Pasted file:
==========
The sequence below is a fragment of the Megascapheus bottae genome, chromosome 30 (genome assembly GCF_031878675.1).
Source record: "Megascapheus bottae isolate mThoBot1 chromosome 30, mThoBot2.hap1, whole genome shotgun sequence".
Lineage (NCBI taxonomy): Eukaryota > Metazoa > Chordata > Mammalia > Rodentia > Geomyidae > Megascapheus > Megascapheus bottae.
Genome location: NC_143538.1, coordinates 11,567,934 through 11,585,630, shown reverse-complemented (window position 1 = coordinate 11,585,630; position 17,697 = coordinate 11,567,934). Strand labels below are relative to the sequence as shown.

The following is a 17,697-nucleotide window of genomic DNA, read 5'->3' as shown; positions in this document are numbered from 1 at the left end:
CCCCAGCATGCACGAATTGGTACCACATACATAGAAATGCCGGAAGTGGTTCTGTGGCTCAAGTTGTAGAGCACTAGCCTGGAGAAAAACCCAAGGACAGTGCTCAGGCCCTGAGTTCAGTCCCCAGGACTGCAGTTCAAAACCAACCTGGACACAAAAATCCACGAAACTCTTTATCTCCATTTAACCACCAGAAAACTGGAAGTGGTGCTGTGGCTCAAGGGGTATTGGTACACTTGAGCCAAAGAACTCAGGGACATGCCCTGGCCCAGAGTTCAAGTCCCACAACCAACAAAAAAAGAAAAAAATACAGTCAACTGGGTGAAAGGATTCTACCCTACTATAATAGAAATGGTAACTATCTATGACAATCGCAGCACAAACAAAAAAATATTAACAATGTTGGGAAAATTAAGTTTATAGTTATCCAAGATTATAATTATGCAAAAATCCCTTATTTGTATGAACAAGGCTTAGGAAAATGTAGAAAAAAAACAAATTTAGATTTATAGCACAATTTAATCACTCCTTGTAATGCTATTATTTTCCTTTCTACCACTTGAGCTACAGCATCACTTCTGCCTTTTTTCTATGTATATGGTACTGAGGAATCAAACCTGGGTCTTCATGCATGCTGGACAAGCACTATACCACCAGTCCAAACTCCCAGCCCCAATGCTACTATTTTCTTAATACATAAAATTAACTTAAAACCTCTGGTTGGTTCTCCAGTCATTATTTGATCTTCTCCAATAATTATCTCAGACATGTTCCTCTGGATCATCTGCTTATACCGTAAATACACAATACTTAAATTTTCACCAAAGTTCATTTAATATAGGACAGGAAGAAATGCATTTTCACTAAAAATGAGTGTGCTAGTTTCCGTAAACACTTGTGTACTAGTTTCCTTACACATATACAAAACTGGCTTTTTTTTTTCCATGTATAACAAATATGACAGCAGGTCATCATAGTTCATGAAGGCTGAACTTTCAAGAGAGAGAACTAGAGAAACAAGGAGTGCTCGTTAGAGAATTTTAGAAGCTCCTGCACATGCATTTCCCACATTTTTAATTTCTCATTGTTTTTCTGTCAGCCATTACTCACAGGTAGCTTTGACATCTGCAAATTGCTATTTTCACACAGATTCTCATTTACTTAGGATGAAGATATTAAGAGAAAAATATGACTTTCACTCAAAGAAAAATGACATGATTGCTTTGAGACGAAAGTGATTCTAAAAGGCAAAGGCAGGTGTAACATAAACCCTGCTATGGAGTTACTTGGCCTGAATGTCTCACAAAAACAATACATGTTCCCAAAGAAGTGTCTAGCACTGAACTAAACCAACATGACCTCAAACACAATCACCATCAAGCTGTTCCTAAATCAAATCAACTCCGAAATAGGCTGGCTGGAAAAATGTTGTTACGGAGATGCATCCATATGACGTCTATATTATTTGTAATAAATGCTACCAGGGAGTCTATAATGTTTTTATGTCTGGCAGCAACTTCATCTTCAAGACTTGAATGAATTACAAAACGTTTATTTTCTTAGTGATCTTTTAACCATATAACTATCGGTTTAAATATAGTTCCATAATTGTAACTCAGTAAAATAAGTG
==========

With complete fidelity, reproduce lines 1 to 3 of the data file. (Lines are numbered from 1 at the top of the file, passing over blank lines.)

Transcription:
The sequence below is a fragment of the Megascapheus bottae genome, chromosome 30 (genome assembly GCF_031878675.1).
Source record: "Megascapheus bottae isolate mThoBot1 chromosome 30, mThoBot2.hap1, whole genome shotgun sequence".
Lineage (NCBI taxonomy): Eukaryota > Metazoa > Chordata > Mammalia > Rodentia > Geomyidae > Megascapheus > Megascapheus bottae.